• Joel Dwek

SOUTH AFRICA: Ibokwe - Thandiswa

Updated: Jan 21

Thandiswa treads the line between tradition and innovation in this enjoyably eclectic album

When scouring the world for albums from every country, we have found that there are, broadly speaking, two types of musician, and then there’s the grey zone in between them where a third category lies. The first type is the folk musician of that country, the sort of musician or band, like the previously profiled Susana Baca, Fanfare Ciocarlia or Andy Palacio & the Garifuna Collective, where the focus is on the traditional music of their area. Whether it is Baca’s beautiful renditions of Afro-Peruvian music, Fanfare Ciocarlia’s frenetic Romanian gypsy music, or Palacio documenting the cultural heritage of his unique people, these albums all are located within a specific time and place, and the discovery of these genres and the histories attached to them can be a fascinating thing to uncover. There might be some inflections from Western pop music, but overall, it’s fully faithful to tradition.

“Its sheer level of musical borrowing and the incorporation of Western styles alongside South African ones that make it a fascinating listen.”

Then we have the other extreme, where a musician from Egypt, like Ramy Essam, can wholeheartedly adopt a classically Western genre like hard rock and perfectly adapt it to his own cultural sphere. Other artists in this vein that we have looked at would include the Central African singer Laetitia Zonzambé who creates brilliant soul music, the Bavarian band Poets of Rhythm who made an excellent funk album, and the Afghan rockers Kabul Dreams. All of the above, and more, have taken from the West and moulded it in their image, often adding in elements of the traditional music of where they’re from. When these two styles are done well, they’re great, and I love them, but there’s something to be said for the third category, the fusion category, one that is neither fully traditional to the country of the artist, and neither fully understandable as Western popular music. We might include works such as Nusrat Fateh Ali Khan’s masterful album Mustt Mustt in this category, as well as Majid Bekkas’s African Gnaoua Blues and the late, great Rachid Taha’s mix of rock with Arabic music in Je Suis Africain. Thandiswa’s sophomore effort, Ibokwe, falls into this category.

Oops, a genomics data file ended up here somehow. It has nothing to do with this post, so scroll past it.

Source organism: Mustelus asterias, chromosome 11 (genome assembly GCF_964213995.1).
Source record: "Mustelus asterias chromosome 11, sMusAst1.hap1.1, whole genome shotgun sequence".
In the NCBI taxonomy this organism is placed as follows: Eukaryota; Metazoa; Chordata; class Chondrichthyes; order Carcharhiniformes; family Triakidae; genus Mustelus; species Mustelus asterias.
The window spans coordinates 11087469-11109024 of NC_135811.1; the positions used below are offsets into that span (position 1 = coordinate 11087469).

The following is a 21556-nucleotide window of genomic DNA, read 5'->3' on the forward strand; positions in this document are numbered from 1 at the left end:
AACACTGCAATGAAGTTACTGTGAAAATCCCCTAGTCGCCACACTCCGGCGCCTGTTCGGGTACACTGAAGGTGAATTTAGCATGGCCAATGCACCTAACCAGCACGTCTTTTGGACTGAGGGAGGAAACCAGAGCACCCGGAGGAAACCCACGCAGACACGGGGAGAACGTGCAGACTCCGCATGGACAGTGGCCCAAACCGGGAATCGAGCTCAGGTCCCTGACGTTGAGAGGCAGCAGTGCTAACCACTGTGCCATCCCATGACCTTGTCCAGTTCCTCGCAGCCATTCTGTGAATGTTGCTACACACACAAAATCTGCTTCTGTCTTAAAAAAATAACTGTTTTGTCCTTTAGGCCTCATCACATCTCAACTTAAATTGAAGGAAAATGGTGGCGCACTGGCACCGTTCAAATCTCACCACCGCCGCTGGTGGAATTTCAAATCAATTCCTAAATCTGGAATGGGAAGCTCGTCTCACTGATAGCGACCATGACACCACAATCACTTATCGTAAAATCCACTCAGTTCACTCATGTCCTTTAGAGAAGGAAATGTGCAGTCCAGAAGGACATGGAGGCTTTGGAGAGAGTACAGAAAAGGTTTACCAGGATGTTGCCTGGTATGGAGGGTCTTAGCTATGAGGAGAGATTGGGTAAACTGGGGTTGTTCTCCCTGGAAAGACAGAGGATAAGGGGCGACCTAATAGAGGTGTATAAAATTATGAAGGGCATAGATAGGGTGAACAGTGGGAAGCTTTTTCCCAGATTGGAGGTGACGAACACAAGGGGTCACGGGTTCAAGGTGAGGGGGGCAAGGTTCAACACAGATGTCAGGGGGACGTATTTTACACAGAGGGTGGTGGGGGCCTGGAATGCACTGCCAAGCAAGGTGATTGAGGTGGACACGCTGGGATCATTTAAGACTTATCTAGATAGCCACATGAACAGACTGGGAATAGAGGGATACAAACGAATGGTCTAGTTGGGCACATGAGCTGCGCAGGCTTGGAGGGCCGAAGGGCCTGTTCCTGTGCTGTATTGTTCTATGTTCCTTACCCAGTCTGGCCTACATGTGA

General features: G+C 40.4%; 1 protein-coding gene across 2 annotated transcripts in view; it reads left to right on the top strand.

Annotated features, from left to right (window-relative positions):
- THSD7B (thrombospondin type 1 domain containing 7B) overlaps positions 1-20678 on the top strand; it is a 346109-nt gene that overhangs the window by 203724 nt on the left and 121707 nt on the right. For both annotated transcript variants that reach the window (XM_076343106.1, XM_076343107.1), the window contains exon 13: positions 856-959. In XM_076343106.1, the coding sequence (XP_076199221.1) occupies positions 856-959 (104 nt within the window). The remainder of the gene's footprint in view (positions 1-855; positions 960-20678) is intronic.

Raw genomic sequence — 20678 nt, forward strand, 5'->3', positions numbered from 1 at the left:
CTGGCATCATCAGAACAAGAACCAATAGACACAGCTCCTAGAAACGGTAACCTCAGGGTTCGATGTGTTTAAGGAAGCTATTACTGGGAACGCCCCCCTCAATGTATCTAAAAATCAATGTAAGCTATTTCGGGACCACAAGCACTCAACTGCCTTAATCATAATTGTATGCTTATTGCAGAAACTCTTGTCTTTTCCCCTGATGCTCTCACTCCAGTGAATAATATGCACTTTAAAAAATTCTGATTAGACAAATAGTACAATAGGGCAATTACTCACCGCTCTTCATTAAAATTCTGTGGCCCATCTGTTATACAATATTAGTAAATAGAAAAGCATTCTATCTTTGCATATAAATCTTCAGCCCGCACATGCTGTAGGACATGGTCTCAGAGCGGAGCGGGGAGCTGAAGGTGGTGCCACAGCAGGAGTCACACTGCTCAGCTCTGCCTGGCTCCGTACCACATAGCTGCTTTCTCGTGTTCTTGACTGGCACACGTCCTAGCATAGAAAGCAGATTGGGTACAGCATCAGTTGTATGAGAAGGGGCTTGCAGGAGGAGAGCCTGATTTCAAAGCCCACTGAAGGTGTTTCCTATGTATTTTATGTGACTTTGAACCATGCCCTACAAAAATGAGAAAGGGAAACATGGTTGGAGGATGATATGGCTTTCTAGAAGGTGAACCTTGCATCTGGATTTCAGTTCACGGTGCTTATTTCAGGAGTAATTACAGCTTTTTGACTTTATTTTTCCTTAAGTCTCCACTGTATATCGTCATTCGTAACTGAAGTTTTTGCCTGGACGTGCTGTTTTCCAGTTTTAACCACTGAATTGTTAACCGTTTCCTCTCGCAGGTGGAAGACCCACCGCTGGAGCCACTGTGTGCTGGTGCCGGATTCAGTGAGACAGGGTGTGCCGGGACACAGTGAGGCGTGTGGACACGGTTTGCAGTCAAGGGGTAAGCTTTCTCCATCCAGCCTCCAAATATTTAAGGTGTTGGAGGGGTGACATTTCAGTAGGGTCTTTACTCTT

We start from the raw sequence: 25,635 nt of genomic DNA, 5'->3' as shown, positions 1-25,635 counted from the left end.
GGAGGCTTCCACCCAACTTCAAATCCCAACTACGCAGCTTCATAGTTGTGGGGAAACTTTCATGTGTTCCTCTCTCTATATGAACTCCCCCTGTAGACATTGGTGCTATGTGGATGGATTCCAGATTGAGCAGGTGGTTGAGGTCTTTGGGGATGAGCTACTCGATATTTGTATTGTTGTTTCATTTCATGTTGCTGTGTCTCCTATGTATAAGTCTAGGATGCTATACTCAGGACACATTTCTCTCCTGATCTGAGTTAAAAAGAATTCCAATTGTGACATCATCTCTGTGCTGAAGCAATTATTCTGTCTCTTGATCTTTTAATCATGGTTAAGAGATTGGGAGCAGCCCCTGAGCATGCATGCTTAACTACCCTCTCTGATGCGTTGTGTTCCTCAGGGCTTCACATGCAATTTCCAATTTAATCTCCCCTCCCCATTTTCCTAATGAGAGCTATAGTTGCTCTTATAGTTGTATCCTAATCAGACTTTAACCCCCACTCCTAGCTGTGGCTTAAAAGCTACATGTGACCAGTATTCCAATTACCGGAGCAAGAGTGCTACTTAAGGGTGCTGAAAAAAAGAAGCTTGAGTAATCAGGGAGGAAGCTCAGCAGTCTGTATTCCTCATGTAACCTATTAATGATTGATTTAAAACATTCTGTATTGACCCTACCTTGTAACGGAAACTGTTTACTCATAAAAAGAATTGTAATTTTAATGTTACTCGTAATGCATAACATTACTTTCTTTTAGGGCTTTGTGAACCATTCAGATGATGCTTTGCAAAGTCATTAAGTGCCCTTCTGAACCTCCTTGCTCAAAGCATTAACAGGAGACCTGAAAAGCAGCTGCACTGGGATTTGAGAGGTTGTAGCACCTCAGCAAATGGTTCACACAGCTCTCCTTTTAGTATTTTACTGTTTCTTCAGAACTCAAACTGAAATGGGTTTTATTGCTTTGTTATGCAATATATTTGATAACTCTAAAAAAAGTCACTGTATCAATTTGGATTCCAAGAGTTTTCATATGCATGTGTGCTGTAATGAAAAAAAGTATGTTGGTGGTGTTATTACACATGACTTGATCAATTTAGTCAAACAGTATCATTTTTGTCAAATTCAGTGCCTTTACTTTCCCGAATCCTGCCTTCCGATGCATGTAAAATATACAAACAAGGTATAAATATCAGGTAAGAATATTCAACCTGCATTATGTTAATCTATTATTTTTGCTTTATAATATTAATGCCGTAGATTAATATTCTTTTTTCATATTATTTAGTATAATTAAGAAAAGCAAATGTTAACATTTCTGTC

Ibokwe is a fascinating mix of funk, soul, pop, alongside Zulu and Xhosa beats and melodies, which are combined seamlessly. Ingoma, one of my favourites on the album, has a R&B, almost reggae style beat to it, culminating in a symphony of beautiful singing and a smooth saxophone solo. When listening, it is these flourishes that make the album stand out. In a way, it’s similar to some African pop we have come across but are yet to review, but in others, its sheer level of musical borrowing and the incorporation of Western styles alongside South African ones that make it a fascinating listen. I’ve listened to so much music in the past few months that I had actually completely forgotten everything about this album before I came to review it, and it has been a joy to rediscover in the past few days, because despite all this going on about how smart it is, the real brilliance is that you don’t feel that when you’re listening. I didn’t listen to the album and stroke my chin at how cleverly everything is integrated, I just had a great time.

In terms of its lyrical content, I had little idea what she was singing about as it is mostly in her native language and not in English, with the notable exception of Vana Vevhu, where she sings in English about the rape, murder, and “black on black violence” that afflicts modern South Africa. “How long will this nation be crying, dying, bleeding” is one of the lyrics in that section. It makes sense that this song was in English, considering how important the message is. The rest of the album I have since discovered touches on themes that are often both personal and political, reflecting on her own life, and also on social issues in South Africa, such as political apathy and the role of tradition in society. In this regard, she follows in the footsteps of other South African singers, like Hugh Masakela, Miriam Makeba, and Vusi Mahlasela, all of whom used the power of their words to protest the various evils and problems within South African society at the time they were releasing albums. Thus, in some ways she follows tradition, and in others, she breaks from it, forging her own sound that is somewhat distinct from what has come before. It is this rebelliousness and inventiveness that impressed me the most on my first listen, and continues to do so now.